Painting London red was India in September with its pavilion at the 10th edition of The London Design Fair, this year. We were privileged to become the first guest country, invited. Equipped with the best of both worlds, the brewing interest in our new independent designers and studios, was sure to develop!
Through This is India, Shed also debuted for the first time on the global design scene. And so, I connected with Priyanka Shah – the young entrepreneur behind this research and design studio. Based out of Surat, Gujarat, it specializes in making custom furniture, home accessories, kitchenware and cultural objects.
MD: What were your design influences during childhood?
PS: I come from a family that is into manufacturing, and hence was far removed from the design and art world.
Actually, my curiosities arose from habits-peculiar behavior patterns and cultural diversity. Simple questions such as why is the dice a perfect cube, or why a steel water glass is conical or made of steel, why are beds square or rectangular mostly, expanded the horizons to change my world. I realized that our lives were centered around material objects of different scales (the artifice) that further shaped our habits and behaviour.
As an observer, I’ve always shied away from verbal communication…dwelling in the privacy of my thoughts, which have manifested into eloquent writings and contemporary objects.
MD: What made you choose Parsons to study Architectural Design?
PS: Architecture is my first love. I knew ever since I was about 12 or 13 yrs old, that I wanted to study architecture in college. The tangible and intangible systems of the cities always fascinated me.
While, Parsons was the best choice for me because I got to stay in New York City for 4 years, during which I met some interesting people. It’s an ideal city to experience a global platform. In college, my classic Indian mind-set underwent rigorous training, tuning into the global standards of perfection, which now form the basis of my design work at Shed.
MD: When did you conceive Shed and why after doing Architectural Design?
PS: My cousin Siddhant (an automotive engineer) and I conceived the Shed as a space for both of us to ‘make’. We acquired the space at the basement of our family factory. It was really basic at first. Then built some walls, bought second hand machinery and tools, and literally began tinkering.
It dawned on me while studying architecture that I connected more to the process of making. I was not happy drafting drawings on the computer all day, as it seemed too fictitious. Needed a place where I could be part of the entire process, hence be in control of every single thing that went into making an object. That’s my raison d’etre for an in-house mechanical and wood workshop from the very first day.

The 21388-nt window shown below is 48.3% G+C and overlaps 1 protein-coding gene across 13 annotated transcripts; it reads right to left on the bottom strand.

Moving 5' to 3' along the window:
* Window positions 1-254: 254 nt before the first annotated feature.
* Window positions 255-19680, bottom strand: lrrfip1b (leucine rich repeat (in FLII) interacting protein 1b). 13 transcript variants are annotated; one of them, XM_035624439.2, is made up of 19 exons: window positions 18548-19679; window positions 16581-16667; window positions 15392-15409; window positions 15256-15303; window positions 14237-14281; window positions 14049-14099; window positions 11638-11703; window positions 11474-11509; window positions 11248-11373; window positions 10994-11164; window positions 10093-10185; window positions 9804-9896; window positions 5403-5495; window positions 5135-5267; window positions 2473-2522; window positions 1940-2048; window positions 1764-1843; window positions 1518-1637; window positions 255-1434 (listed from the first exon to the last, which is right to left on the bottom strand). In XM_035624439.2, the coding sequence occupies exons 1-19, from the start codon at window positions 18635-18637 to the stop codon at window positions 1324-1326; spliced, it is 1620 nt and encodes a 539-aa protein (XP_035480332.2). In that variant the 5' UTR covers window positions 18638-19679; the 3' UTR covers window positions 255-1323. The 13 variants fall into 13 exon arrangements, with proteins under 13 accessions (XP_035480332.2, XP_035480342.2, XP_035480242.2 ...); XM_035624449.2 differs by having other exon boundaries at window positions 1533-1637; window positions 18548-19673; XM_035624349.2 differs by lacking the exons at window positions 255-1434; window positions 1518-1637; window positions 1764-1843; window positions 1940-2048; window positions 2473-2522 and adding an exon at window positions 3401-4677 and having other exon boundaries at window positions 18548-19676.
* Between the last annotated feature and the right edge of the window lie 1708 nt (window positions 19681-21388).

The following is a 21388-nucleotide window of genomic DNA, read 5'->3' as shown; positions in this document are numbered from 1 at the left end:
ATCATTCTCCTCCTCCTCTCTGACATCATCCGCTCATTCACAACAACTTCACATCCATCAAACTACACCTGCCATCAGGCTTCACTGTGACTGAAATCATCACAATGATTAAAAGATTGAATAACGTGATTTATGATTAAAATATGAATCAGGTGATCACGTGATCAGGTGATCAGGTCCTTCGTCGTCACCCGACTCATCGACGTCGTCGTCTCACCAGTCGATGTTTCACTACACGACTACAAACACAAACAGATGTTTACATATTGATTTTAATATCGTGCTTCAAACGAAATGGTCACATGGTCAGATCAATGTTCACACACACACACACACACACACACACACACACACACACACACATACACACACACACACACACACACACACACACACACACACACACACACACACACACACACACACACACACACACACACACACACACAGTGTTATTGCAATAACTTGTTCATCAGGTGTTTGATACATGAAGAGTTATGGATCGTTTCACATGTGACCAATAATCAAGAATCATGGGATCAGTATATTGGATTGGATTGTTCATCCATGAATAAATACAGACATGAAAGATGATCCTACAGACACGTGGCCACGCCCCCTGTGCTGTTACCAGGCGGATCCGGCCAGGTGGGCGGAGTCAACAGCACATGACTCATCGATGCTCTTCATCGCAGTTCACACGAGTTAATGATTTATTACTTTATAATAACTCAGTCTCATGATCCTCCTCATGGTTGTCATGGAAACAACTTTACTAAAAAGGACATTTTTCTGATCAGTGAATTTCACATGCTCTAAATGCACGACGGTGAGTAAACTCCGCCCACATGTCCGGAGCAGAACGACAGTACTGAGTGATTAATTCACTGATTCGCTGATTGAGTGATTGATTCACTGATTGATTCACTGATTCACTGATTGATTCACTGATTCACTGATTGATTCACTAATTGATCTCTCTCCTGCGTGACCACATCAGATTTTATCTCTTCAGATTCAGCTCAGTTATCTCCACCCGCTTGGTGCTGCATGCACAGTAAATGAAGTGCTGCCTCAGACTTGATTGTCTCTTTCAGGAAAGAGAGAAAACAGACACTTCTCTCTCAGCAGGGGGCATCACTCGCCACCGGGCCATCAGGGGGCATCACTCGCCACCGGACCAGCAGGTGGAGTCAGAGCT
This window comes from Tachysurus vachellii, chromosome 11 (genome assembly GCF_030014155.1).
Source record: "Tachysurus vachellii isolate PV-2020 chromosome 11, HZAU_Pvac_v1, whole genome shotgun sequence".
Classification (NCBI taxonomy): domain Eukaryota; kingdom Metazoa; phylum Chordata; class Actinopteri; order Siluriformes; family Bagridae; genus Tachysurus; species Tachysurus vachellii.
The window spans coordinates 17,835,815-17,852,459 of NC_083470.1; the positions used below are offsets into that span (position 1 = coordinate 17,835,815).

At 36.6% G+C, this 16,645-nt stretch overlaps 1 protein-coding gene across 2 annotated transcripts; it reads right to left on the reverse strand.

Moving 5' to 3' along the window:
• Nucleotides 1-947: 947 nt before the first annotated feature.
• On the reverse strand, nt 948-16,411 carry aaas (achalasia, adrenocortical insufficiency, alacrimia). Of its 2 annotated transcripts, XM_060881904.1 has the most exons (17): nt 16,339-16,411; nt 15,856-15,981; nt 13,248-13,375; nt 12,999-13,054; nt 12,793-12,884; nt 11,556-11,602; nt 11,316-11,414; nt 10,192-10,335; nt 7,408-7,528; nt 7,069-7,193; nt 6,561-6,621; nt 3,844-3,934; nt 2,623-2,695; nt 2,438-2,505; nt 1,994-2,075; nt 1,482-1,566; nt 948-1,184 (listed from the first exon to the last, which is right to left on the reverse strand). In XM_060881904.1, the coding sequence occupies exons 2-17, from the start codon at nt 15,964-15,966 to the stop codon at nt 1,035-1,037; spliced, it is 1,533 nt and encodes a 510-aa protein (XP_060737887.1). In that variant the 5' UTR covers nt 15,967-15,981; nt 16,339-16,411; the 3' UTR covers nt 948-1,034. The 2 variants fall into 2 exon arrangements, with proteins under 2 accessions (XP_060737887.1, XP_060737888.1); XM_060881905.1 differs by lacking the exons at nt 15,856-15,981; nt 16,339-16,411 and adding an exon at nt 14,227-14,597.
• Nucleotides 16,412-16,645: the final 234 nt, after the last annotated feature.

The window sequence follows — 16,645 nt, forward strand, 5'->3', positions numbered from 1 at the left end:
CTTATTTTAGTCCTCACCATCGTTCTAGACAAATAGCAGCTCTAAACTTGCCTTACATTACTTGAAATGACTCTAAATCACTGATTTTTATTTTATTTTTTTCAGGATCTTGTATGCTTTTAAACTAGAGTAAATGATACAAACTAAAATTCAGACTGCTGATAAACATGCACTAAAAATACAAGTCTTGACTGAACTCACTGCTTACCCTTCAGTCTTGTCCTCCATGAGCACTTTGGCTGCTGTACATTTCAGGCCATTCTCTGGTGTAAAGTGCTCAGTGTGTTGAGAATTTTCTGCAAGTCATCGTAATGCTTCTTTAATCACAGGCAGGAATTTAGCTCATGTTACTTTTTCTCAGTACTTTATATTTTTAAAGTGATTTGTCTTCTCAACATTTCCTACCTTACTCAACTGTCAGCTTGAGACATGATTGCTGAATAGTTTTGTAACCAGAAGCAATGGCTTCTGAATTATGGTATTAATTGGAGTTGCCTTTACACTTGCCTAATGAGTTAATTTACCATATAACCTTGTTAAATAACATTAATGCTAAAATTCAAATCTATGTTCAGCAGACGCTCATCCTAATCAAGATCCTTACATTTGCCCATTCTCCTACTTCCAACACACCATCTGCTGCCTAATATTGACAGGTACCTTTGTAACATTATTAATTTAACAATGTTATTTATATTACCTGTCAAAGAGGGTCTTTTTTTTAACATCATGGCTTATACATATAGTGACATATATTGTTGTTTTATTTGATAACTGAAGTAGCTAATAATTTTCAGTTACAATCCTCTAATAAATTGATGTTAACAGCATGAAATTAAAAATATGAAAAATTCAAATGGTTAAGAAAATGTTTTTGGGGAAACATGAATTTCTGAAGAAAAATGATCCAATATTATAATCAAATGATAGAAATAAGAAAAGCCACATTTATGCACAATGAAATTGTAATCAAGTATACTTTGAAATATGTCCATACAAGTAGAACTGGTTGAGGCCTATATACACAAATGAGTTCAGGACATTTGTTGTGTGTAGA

Ever since its conception two years ago, the entire space has undergone several transformations. Some big, some small, and during the latest changes we have stripped it down to bare minimum by adding storage on wheels, so that there is no fixed space for anything. Some days, it has been turned into a photography studio, on the others’ a theater room with mattresses and a projector, sometimes an exhibition space, and so on.
Basically I view Shed as a hybrid space for a co-worker and the maker; without doubt a multidisciplinary studio at the core. In the midst of crowded times and an endlessly growing virtual space, physical space is extremely valuable and scarce. I think for the creative fields to flourish, it is important to have a ground zero where growth and space provide newer perspectives. Stagnancy is the last thing we need in these disciplines.
MD: You are designing so many lines, and completely varied, but how?
PS: It is my love for muti disciplines that makes me restless doing just one thing at a time. The most exciting thing for me is to delve into different genres all at once, and try and understand their correlations without any boundaries.
Designing as an experience translates into something material with the interventions of a designer.
MD: Who are your design icons?
PS: I have always been in awe of architect, Nari Gandhi. He made buildings without their blueprints. Also, today’s world its Gurjit Singh Matharoo who has an astounding sense of design engineering.
MD: What are you looking forward to experimenting with, in the near future?
PS: I’m very interested in nostalgic objects from ancient times, so there is a continuous search for them. Lately, its the processes of casting and analogue print making which have me hooked.
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